They’re all the same: the Peugeot iOn, the Citroen C-Zero, and the Mitsubishi i-MiEV.

With so much to learn about my car, I’ll be playing with the caniOn app a lot, especially as winter approaches! If you have a Mitusbishi iMiEV, Citreon C-Zero, or Peugeot iOn (they’re all the same car) then I strongly recommend getting an OBDII adapter and downloading the app. It’s brilliant!

On another note, the time has arrived for me to take my car for its first vehicle inspection. In Slovakia, new cars don’t need vehicle inspections until they are four years old. And seeing that my car is about to turn four, it was time to go for a safety test. But… being the first privately registered electric car in the country (back in November 2011), it meant there was a big chance the inspectors had never seen an electric car before.

This got me worried. Being a formerly Communist country, Slovakia still has a lot of bureaucracy and if the inspection forms say “test the vehicle emissions” then they must test the emissions, exhaust pipe or not.

exhaust pipe on an electric car

An exhaust pipe on an electric car: battling bureaucracy with absurdity.

So, I wondered how hard it would be to install a temporary exhaust pipe on the car… just in case. Then, I decided to hook it up to a kettle out of curiosity to generate “emissions”. Then, to make it really authentic, I played the sound of an internal combustion engine on the car stereo.

Then I realised I was being ridiculous, so I took the junk off the car and took it for its first official safety and emissions inspection.

vehicle safety inspection in Slovakia

Time for the big inspection: I’m scared.

It turns out I was right: this was the first electric car they’d ever tested. It meant we held up the line while phone calls were made and vehicle inspection officers discussed how to test its emissions. In the end, logic prevailed and the car skipped the part where exhaust emissions were checked. Whew.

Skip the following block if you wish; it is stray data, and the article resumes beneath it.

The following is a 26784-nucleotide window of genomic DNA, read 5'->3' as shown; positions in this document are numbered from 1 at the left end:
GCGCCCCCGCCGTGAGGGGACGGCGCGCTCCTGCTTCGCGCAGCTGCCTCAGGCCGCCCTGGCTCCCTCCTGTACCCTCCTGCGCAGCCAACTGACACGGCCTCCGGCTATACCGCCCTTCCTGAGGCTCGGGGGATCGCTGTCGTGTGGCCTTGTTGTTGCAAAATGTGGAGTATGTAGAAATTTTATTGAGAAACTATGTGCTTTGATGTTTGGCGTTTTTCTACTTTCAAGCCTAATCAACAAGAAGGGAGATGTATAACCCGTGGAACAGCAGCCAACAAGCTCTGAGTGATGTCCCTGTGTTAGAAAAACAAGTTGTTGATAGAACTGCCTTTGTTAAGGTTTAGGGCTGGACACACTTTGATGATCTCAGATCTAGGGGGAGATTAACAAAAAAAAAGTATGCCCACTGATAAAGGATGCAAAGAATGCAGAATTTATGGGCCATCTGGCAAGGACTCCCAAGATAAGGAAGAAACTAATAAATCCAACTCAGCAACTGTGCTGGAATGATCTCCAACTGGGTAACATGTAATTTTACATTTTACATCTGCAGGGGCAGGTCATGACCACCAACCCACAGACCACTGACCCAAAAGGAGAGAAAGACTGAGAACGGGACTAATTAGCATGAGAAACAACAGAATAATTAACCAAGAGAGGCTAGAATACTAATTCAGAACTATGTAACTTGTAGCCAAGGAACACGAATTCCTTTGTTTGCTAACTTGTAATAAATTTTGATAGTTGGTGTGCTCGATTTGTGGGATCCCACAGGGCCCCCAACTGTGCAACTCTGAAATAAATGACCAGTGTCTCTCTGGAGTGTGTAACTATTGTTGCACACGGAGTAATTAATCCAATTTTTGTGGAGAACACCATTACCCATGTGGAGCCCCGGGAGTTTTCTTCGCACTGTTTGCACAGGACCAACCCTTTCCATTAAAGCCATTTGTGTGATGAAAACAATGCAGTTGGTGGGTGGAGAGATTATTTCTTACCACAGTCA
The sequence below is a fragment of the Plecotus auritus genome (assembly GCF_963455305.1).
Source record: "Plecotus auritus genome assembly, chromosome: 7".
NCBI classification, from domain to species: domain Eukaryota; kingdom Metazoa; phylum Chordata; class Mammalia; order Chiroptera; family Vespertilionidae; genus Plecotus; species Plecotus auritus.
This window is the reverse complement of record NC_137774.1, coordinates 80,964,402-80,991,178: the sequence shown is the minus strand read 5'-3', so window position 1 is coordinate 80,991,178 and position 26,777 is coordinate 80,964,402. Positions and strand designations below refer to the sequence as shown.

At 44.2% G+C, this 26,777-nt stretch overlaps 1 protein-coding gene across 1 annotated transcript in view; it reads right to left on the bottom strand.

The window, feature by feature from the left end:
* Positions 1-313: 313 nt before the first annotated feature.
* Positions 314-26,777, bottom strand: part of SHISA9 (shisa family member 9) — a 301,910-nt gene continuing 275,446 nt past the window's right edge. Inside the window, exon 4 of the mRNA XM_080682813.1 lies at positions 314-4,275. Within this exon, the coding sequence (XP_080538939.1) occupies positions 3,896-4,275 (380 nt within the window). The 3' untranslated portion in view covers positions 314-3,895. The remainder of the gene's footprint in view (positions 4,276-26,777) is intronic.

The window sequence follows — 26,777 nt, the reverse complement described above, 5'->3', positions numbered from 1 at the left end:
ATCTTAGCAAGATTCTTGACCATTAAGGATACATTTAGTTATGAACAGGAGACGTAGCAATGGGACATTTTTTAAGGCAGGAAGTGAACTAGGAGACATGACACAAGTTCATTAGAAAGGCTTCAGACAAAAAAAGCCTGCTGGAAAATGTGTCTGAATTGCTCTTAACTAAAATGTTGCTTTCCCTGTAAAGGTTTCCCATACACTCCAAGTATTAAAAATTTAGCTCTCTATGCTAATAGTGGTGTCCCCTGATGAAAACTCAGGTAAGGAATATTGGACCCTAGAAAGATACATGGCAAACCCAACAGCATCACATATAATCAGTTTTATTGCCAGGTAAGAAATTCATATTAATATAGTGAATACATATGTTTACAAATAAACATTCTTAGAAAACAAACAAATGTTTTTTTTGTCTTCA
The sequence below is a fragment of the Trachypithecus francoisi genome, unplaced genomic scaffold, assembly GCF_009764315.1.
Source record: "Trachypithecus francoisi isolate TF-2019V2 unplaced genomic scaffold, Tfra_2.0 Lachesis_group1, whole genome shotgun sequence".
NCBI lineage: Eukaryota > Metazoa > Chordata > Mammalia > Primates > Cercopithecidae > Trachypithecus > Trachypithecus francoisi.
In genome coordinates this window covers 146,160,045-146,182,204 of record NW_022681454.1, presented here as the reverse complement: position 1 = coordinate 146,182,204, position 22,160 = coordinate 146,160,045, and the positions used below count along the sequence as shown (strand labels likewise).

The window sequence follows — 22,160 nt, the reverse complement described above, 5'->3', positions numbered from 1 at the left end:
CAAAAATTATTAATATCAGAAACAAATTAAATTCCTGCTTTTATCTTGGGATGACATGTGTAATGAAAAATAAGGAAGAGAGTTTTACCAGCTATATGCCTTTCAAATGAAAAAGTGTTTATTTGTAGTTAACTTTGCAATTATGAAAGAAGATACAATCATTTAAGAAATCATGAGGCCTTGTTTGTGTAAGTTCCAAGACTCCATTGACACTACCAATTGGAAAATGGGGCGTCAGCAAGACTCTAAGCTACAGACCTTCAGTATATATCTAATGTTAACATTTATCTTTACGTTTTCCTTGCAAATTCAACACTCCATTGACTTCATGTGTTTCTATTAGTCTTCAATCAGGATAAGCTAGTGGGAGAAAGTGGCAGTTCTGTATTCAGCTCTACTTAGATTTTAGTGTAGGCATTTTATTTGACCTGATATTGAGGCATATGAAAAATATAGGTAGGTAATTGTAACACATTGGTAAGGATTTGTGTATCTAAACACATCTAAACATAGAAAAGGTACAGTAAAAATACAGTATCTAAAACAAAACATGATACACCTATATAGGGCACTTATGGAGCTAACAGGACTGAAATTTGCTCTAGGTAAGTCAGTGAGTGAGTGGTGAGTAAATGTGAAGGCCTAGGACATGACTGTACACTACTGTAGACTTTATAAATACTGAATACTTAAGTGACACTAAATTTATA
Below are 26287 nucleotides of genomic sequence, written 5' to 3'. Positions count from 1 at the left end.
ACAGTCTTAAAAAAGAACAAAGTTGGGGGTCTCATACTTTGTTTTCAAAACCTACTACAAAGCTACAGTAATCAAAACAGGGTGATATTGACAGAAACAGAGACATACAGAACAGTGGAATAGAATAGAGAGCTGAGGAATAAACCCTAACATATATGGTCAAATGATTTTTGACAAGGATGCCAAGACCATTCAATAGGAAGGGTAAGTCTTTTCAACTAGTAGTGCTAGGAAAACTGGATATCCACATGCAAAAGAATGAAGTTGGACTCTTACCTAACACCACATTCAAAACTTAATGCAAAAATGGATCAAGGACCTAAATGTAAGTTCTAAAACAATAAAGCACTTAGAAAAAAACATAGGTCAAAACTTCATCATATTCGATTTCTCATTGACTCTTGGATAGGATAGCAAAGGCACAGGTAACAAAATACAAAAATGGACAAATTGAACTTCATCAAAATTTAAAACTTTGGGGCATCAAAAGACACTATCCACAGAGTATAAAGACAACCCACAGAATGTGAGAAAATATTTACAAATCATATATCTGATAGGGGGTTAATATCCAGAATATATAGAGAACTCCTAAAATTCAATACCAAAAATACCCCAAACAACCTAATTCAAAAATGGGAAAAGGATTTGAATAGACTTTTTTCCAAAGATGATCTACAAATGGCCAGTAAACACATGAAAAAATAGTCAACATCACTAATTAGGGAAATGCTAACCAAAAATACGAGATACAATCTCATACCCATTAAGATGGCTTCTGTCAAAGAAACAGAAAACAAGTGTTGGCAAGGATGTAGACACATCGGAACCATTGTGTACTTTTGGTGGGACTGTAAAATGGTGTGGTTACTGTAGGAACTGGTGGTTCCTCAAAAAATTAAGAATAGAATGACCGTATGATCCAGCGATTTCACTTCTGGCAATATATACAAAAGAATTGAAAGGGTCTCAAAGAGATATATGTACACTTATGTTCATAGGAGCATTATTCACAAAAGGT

The rest of the test was a piece of cake, checking brakes and suspension parts for wear or rust, and before I knew it the whole thing was over. Then, just as I was in a great mood from passing the test, I noticed something pretty horrible:

Ouch. That hurts.

Ouch. That hurts.

That massive, cut-to-the-metal scratch on the left, rear pillar.

It upset me, because I try to look after the car, drive safely and courteously, and park carefully – but nothing can protect you from an army of clumsy people out there that don’t care about your possessions. Sigh…

So we called the insurance company and took the car to get fixed. This meant I had to take the bus for a week, and get out of pocket €150 for the excess to get my car back like new again. Such is life, I guess.

Now I should say that buses in Bratislava are pretty good, compared to many countries. The buses here are modern, often with TVs and free WiFi – but if you’re an electric car owner, you’ll know that once you’ve gone electric, nothing is ever as good as your car. Then there’s the cost: my car uses 19 cents of electricity to drive to work, yet the bus ticket costs 90 cents! You can’t beat that!

So you can imagine my joy when it was time to pick up my car again.